* Economic, market uncertainties make investment hard-groups
* Easter European nuclear plans sapped by funding issues
* Three groups say committed to develop new projects abroad
(Adds details, background)
By Marie Maitre and Tom Kaeckenhoff
PARIS/FRANKFURT, Jan 20 (Reuters) - Power groups GDF Suez GSZ.PA, Iberdrola (IBE.MC) and RWE (RWEG.DE) said on Thursday they were pulling out of a multi-billion dollar nuclear project in Romania, confirming an earlier report by Reuters.
“Economic and market-related uncertainties surrounding this project, related for the most part to the present financial crisis, are not reconcilable now with the capital requirements of a new nuclear power project,” the groups said in a joint statement.
This leaves only two foreign firms in the project, Italy’s Enel (ENEI.MI) and a local unit of ArcelorMittal ISPA.AS.
An adviser to Romania’s economy ministry said the country would now look for new investors, adding he did not expect the project to be much delayed by this. [ID:nWEA2878]
Romania’s state-owned nuclear power group, which already has two 706 megawatt reactors in Cernavoda -- the country’s sole nuclear plant which accounts for a fifth of its power output -- had originally planned to build two more with six foreign firms.
But Czech power firm CEZ CEZPsp.PR left the joint venture last September.
News that three more partners were pulling out of the project -- estimated at roughly 4 billion euros ($5.4 billion) -- means the government, which had hoped to lower its stake, will now have to shoulder a heavier financial burden. [ID:nLDE70I0X0] [ID:nLDE70I07Z]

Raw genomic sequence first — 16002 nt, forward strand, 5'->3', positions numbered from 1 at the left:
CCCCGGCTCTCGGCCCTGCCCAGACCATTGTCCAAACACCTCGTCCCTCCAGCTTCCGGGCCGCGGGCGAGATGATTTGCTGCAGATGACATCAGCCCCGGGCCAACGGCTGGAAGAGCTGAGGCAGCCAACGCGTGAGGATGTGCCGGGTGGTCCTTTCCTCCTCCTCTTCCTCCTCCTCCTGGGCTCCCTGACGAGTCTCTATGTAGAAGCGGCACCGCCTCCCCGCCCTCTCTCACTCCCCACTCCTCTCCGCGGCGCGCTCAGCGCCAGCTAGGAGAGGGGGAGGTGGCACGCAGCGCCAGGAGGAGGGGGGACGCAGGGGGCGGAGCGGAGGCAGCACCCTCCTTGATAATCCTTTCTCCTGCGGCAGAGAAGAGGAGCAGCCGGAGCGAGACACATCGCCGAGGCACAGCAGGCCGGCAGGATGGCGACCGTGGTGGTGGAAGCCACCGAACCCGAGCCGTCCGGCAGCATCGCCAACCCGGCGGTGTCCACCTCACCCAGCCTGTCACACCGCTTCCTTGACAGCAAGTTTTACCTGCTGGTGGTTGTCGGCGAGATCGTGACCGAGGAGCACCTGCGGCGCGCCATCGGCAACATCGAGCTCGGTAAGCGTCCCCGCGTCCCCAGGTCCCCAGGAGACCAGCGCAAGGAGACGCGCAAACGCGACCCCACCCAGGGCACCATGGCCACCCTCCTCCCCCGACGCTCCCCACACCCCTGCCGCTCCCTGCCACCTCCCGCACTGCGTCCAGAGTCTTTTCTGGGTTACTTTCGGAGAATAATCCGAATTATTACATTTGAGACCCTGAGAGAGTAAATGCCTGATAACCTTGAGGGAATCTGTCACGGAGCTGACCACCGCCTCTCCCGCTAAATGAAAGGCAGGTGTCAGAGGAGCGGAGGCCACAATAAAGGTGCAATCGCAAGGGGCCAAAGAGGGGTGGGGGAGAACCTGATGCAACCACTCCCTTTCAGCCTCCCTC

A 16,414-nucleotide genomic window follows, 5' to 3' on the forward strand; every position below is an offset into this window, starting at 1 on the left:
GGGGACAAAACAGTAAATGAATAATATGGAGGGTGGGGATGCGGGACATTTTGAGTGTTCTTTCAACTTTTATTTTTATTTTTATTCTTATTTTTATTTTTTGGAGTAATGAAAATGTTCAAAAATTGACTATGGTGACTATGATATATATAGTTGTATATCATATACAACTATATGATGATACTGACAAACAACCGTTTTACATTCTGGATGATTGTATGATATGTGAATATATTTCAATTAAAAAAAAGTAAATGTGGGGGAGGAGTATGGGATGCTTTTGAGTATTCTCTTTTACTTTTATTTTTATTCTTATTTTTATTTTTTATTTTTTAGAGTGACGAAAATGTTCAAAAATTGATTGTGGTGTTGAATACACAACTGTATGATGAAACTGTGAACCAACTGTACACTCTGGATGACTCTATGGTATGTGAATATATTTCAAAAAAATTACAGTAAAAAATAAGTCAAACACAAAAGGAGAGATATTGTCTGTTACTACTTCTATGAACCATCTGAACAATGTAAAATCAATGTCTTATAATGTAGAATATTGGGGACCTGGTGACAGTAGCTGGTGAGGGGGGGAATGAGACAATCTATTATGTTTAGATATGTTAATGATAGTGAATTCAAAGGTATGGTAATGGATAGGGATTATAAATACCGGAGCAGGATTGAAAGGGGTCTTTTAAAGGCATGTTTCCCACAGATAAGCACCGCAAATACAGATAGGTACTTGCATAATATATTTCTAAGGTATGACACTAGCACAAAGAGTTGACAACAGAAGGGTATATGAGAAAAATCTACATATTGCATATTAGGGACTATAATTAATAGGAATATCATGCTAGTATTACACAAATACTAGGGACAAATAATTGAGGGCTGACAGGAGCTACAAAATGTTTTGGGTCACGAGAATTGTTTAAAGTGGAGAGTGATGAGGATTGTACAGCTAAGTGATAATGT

GDF Suez, RWE and Iberdrola started to reconsider their investment decision after the Romanian government hinted that it wanted to trim its stake, one source at one of the companies said.
“With CEZ gone and the government reducing its stake, it meant we were left picking up the tab with an investment far bigger than what was originally envisaged,” he said.
Rising oil prices and growing concern over emissions of climate-warming carbon from coal- and gas-fired power plants has sparked renewed interest in nuclear power in Europe.
But a number of central and eastern European states have had to delay their nuclear plans in recent years due to funding shortages and domestic politics.
RWE in 2009 pulled out of the Bulgarian Belene nuclear project, referring to financing uncertainties.
RWE, GDF Suez and Iberdrola said on Thursday they remained committed to the development of nuclear power projects abroad.
GDF Suez Chief Executive Gerard Mestrallet said at a news event in Paris that his group was looking at new nuclear projects in Britain, Italy, Brazil and Chile, and that it was regularly approached by U.S. power groups on the issue.
The French group, which recently took over International Power IPR.L to form the world’s largest gas and power producer, is also looking at Jordan, where French nuclear reactor maker Areva CEPFi.PA is negotiating deals.
Additional reporting by Luiza Ilie in Bucharest, and Vera Eckert and Peter Dinkloh in Frankfurt, editing by Jane Baird